Mr Chris Hamilton

email ch783 [at] cam  [dot] ac [dot] uk

Career

  • 2017-date: PhD student in Astrophysics, Department of Applied Mathematics and Theoretical Physics & Emmanuel College, University of Cambridge
  • 2013-2017: 3 years of Physics, then 4th year Masters in Mathematical and Theoretical Physics, Merton College, University of Oxford

Research

I am a second year PhD student in the Astrophysics group at DAMTP, working with Dr Roman Rafikov.  I am interested in all aspects of theoretical astrophysics, with particular emphasis on the dynamics of galaxies, galactic nuclei, globular clusters, binary systems, etc.

Dynamics of binaries

During my PhD I have developed a general secular theory describing the secular dynamical evolution of any binary orbiting an arbitrary axisymmetric potential (Hamilton & Rafikov 2019a,b).  The formalism brings several separate problems into a simple unified framework, including the hierarchical three-body (Lidov-Kozai) problem and the problem of Oort comets torqued by the Galactic tide. 

We demonstated that large-amplitude eccentricity oscillations typified by the Lidov-Kozai mechanism - and often invoked to explain the abundance of black hole mergers, blue stragglers, and hot jupiters - are in fact quite general whenever a wide binary orbits an axisymmetric host system (e.g. a globular cluster). 

Compact object mergers driven by cluster tides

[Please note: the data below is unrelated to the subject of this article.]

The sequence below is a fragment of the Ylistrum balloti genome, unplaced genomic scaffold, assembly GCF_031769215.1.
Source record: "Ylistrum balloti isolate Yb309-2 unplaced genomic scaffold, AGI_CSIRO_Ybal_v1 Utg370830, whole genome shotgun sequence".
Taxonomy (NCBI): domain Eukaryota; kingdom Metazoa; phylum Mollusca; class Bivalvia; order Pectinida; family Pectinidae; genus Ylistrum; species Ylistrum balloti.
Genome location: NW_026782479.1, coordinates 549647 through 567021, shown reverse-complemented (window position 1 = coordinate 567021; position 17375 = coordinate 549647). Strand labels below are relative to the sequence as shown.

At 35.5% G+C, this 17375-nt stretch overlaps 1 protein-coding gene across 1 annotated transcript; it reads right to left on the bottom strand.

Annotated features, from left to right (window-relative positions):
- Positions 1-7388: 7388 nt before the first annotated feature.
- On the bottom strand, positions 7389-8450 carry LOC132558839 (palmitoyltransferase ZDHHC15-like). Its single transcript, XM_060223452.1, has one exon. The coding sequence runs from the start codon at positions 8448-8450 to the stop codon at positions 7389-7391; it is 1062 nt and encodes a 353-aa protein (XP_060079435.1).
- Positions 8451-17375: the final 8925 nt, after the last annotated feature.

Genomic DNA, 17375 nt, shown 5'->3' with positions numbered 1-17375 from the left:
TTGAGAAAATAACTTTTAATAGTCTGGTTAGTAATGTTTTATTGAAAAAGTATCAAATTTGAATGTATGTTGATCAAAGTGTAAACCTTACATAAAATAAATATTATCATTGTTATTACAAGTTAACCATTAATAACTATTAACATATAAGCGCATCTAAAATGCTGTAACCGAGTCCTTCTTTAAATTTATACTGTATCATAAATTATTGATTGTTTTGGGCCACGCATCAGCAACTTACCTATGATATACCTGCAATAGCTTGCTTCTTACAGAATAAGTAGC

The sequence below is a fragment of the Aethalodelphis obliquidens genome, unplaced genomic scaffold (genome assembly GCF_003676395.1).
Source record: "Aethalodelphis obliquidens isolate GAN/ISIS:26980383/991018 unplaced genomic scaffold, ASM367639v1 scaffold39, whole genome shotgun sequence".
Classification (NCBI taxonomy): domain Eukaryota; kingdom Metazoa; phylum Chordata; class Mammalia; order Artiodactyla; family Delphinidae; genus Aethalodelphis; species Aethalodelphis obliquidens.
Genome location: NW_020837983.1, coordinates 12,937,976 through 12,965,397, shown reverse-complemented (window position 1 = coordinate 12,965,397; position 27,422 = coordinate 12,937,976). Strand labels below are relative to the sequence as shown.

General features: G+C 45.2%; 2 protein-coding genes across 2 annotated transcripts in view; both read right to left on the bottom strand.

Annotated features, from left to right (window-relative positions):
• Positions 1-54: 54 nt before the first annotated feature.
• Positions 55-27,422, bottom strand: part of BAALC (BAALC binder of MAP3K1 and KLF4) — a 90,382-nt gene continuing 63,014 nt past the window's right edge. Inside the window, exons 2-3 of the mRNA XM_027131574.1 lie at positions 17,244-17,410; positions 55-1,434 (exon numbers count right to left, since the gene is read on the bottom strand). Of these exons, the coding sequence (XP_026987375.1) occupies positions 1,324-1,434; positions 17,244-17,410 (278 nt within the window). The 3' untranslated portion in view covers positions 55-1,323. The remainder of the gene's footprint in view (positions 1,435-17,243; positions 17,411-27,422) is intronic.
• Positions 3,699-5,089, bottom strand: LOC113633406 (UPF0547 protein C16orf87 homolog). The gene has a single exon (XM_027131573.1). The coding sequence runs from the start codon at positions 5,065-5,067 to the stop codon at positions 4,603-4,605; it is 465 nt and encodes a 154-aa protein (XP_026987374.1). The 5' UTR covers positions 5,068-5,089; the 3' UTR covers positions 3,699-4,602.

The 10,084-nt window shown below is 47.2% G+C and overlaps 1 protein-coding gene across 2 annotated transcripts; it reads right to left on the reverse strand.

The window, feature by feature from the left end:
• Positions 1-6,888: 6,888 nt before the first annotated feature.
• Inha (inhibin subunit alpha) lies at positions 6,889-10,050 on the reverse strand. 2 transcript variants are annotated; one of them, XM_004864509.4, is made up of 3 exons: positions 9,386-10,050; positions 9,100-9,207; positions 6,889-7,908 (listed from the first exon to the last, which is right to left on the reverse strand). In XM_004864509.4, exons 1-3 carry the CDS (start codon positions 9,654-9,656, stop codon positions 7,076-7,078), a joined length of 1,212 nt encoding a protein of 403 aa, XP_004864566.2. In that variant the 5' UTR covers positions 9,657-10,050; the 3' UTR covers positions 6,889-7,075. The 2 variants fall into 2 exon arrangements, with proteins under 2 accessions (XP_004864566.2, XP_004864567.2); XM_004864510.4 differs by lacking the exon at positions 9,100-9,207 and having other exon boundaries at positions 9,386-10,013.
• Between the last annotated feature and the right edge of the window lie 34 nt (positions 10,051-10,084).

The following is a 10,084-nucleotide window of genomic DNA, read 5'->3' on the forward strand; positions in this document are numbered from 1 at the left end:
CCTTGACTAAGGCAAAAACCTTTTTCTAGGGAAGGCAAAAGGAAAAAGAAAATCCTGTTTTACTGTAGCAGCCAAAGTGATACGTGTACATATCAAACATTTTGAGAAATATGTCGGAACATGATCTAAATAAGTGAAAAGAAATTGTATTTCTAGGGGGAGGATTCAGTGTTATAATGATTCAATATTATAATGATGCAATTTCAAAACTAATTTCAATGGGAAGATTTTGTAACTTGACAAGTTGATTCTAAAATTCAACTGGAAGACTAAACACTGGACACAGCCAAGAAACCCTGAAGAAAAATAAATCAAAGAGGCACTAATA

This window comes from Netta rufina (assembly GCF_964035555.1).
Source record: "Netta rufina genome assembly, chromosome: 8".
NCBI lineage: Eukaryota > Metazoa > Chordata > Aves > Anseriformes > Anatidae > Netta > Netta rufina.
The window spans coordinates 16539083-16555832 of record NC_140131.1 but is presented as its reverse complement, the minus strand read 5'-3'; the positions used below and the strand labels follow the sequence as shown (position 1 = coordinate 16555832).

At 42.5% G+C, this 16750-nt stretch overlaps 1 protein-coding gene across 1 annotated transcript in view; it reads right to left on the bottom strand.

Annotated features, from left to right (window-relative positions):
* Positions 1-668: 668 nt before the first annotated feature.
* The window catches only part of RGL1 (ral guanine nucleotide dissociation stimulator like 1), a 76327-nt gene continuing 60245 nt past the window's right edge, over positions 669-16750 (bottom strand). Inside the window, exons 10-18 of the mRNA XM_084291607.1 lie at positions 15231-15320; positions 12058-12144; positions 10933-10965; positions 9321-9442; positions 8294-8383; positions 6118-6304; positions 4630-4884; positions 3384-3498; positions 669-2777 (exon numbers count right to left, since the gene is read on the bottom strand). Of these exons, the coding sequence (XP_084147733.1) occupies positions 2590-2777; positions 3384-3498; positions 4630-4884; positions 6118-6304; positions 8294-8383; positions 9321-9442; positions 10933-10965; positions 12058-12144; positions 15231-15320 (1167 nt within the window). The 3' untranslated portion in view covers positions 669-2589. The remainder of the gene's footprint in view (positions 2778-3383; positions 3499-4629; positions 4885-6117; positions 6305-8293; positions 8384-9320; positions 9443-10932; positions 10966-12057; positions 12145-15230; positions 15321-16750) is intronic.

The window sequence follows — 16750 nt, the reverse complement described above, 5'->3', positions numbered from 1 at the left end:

The dynamical effect uncovered in Hamilton & Rafikov (2019a,b) suggested that compact object (black hole / neutron star) binaries in globular and nuclear clusters might be torqued to such high eccentricity by the tidal potential of their host cluster that they emit gravitational radiation and eventually merge, providing a new channel for LIGO graviational wave events.  We have quantified this effect under the assumption that the binary responds secularly to the smooth cluster potential alone (Hamilton & Rafikov 2019c).  Our future work will involve refining this simple model in several ways, in particular by accounting for stellar flybys.

Kinetic theory of self-gravitating systems

I am also generally interested in the kinetic theory of long-range interacting systems, be they gravitational or plasma. I have applied the (gravitational) Balescu-Lenard equation to spherical stellar systems (Hamilton et al. 2018, MNRAS). We argued that secular evolution of globular clusters must be strongly influenced by the presence of large scale collective modes amplified by self-gravity as opposed to two-particle (Chandrasekhar-style) scattering.

Selected Publications

  • Hamilton, C. & Rafikov, R. R. (2019), "Compact object binary mergers driven by cluster tides: a new channel for LIGO/Virgo gravitational wave events" ArXiV preprint https://arxiv.org/abs/1907.00994

Teaching

  • Michaelmas Term 2017: Part II Cosmology supervisions
  • Lent Term 2018: Part II Statistical Physics supervisions
  • Easter Term 2018: Part II Cosmology revision; Part II Statistical Physics revision
  • Michaelmas Term 2018: Part II Cosmology supervisions
  • Easter Term 2019: Part II Cosmology revision